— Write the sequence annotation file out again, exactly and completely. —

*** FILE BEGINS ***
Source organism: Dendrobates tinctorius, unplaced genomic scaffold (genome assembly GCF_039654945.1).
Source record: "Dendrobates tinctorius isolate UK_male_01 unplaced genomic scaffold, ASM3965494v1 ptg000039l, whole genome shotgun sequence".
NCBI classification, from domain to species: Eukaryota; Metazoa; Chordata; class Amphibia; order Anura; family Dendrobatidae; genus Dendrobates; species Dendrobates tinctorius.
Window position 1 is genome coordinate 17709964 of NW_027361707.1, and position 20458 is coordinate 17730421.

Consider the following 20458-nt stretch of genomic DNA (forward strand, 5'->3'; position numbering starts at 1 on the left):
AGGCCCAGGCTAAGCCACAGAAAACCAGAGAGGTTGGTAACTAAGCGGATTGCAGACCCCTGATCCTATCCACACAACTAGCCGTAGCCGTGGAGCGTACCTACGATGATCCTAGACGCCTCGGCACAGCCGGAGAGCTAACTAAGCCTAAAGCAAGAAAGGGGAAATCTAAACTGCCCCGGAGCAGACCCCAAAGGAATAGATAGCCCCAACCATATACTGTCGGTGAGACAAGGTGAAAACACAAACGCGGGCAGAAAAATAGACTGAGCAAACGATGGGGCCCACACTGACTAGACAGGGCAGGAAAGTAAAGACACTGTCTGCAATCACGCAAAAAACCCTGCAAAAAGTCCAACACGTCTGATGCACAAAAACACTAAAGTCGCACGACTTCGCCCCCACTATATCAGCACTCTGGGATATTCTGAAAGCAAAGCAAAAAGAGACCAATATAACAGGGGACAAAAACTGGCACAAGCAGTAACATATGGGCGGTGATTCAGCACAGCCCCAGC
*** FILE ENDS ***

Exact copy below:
Source organism: Dendrobates tinctorius, unplaced genomic scaffold (genome assembly GCF_039654945.1).
Source record: "Dendrobates tinctorius isolate UK_male_01 unplaced genomic scaffold, ASM3965494v1 ptg000039l, whole genome shotgun sequence".
NCBI classification, from domain to species: Eukaryota; Metazoa; Chordata; class Amphibia; order Anura; family Dendrobatidae; genus Dendrobates; species Dendrobates tinctorius.
Window position 1 is genome coordinate 17709964 of NW_027361707.1, and position 20458 is coordinate 17730421.

Consider the following 20458-nt stretch of genomic DNA (forward strand, 5'->3'; position numbering starts at 1 on the left):
AGGCCCAGGCTAAGCCACAGAAAACCAGAGAGGTTGGTAACTAAGCGGATTGCAGACCCCTGATCCTATCCACACAACTAGCCGTAGCCGTGGAGCGTACCTACGATGATCCTAGACGCCTCGGCACAGCCGGAGAGCTAACTAAGCCTAAAGCAAGAAAGGGGAAATCTAAACTGCCCCGGAGCAGACCCCAAAGGAATAGATAGCCCCAACCATATACTGTCGGTGAGACAAGGTGAAAACACAAACGCGGGCAGAAAAATAGACTGAGCAAACGATGGGGCCCACACTGACTAGACAGGGCAGGAAAGTAAAGACACTGTCTGCAATCACGCAAAAAACCCTGCAAAAAGTCCAACACGTCTGATGCACAAAAACACTAAAGTCGCACGACTTCGCCCCCACTATATCAGCACTCTGGGATATTCTGAAAGCAAAGCAAAAAGAGACCAATATAACAGGGGACAAAAACTGGCACAAGCAGTAACATATGGGCGGTGATTCAGCACAGCCCCAGC